After initially denying being jailed in Australia, Thammanat’s version of events shifted several times since this masthead uncovered the Sydney court files that revealed the extent of his involvement in the heroin-trafficking operation.
He claimed in the Thai Parliament to have been a witness in “state-sponsored accommodation” and, during a censure motion that he survived, forcefully declared he was arrested with flour not drugs.
Court records show Australian federal police had swapped the 74 per cent pure heroin with an inert substance before they stormed the Bondi hotel room where the deal went down.
Thammanat was a young soldier known as Manat Bophlom at the time of his arrest in 1993.
After he was released from Parklea prison and immediately deported, he rejoined the Thai army under a different name. He has gone by at least four identities and had a colourful life in the army and business before entering politics.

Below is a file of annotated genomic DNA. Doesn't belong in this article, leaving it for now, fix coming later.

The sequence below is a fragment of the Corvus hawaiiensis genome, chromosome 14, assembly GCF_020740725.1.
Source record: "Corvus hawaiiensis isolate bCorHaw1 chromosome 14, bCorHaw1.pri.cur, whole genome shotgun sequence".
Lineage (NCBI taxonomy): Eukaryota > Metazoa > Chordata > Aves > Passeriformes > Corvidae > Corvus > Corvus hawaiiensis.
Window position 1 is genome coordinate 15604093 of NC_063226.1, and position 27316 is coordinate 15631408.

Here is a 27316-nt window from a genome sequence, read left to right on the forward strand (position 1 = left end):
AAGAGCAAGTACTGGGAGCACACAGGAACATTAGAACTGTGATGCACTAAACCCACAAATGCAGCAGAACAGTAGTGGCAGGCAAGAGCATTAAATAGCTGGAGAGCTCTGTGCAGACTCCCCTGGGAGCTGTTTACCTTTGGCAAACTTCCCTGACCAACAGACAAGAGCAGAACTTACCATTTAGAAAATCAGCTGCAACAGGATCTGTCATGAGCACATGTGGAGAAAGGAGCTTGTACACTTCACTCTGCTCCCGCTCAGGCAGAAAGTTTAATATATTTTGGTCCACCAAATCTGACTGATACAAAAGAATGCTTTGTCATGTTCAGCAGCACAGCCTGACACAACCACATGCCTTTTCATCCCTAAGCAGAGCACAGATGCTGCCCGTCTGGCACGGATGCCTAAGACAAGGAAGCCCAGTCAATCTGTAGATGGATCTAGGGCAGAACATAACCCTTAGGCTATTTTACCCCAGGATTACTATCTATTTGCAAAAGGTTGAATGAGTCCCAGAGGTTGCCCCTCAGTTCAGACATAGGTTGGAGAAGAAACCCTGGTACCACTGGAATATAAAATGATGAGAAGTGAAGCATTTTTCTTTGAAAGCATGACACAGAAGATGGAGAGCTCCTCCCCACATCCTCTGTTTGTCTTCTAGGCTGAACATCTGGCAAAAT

After the Herald and Age’s 2019 revelations about Thammanat’s past, questions also emerged about whether his PhD came from a fake university, and evidence surfaced that large parts of his doctorate had been plagiarised. At the time, the Prime Minister defended Thammanat and said the Australian jail time was a “small matter”. In the blizzard of negative publicity, Thammanat threatened to sue 100 people.
The political scandal swirling around Thammanat since the revelations went all the way to Thailand’s highest court.
The Constitutional Court ruled the conviction was no barrier to keeping a cabinet post, his four years in a Sydney jail was not a breach of the Thai constitution.
“We cannot implement the verdict of foreign courts, and we cannot interpret the verdict of foreign courts as having the same power as our courts,” the full bench found. “The verdict of any state only has effect in that state.”
Until he was ousted on Thursday, Thammanat was a key ally of top generals in the coalition government and helped secure a large number of votes in crucial elections.